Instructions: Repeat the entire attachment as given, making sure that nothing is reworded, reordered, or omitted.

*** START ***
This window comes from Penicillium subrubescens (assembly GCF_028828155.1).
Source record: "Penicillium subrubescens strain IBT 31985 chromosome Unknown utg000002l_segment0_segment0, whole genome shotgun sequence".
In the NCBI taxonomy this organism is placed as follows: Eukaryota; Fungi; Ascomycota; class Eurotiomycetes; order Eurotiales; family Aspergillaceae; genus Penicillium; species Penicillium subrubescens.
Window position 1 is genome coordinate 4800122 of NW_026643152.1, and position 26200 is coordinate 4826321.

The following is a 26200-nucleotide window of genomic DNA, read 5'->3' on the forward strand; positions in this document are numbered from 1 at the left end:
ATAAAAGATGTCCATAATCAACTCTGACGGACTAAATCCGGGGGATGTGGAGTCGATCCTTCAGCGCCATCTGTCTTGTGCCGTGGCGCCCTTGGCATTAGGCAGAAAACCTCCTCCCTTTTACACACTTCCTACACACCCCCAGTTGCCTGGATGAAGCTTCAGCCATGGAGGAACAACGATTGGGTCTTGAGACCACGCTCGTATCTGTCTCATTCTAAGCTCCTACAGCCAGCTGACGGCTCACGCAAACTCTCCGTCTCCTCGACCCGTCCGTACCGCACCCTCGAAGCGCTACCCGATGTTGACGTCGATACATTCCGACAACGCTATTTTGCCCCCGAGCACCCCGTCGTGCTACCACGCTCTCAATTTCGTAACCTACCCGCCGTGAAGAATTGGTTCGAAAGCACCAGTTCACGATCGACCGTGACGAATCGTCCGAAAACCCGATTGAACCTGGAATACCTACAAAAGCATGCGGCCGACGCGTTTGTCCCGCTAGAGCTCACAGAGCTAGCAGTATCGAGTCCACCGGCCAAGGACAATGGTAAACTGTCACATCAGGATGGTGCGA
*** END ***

This window comes from Penicillium subrubescens (assembly GCF_028828155.1).
Source record: "Penicillium subrubescens strain IBT 31985 chromosome Unknown utg000002l_segment0_segment0, whole genome shotgun sequence".
In the NCBI taxonomy this organism is placed as follows: Eukaryota; Fungi; Ascomycota; class Eurotiomycetes; order Eurotiales; family Aspergillaceae; genus Penicillium; species Penicillium subrubescens.
Window position 1 is genome coordinate 4800122 of NW_026643152.1, and position 26200 is coordinate 4826321.

The following is a 26200-nucleotide window of genomic DNA, read 5'->3' on the forward strand; positions in this document are numbered from 1 at the left end:
ATAAAAGATGTCCATAATCAACTCTGACGGACTAAATCCGGGGGATGTGGAGTCGATCCTTCAGCGCCATCTGTCTTGTGCCGTGGCGCCCTTGGCATTAGGCAGAAAACCTCCTCCCTTTTACACACTTCCTACACACCCCCAGTTGCCTGGATGAAGCTTCAGCCATGGAGGAACAACGATTGGGTCTTGAGACCACGCTCGTATCTGTCTCATTCTAAGCTCCTACAGCCAGCTGACGGCTCACGCAAACTCTCCGTCTCCTCGACCCGTCCGTACCGCACCCTCGAAGCGCTACCCGATGTTGACGTCGATACATTCCGACAACGCTATTTTGCCCCCGAGCACCCCGTCGTGCTACCACGCTCTCAATTTCGTAACCTACCCGCCGTGAAGAATTGGTTCGAAAGCACCAGTTCACGATCGACCGTGACGAATCGTCCGAAAACCCGATTGAACCTGGAATACCTACAAAAGCATGCGGCCGACGCGTTTGTCCCGCTAGAGCTCACAGAGCTAGCAGTATCGAGTCCACCGGCCAAGGACAATGGTAAACTGTCACATCAGGATGGTGCGA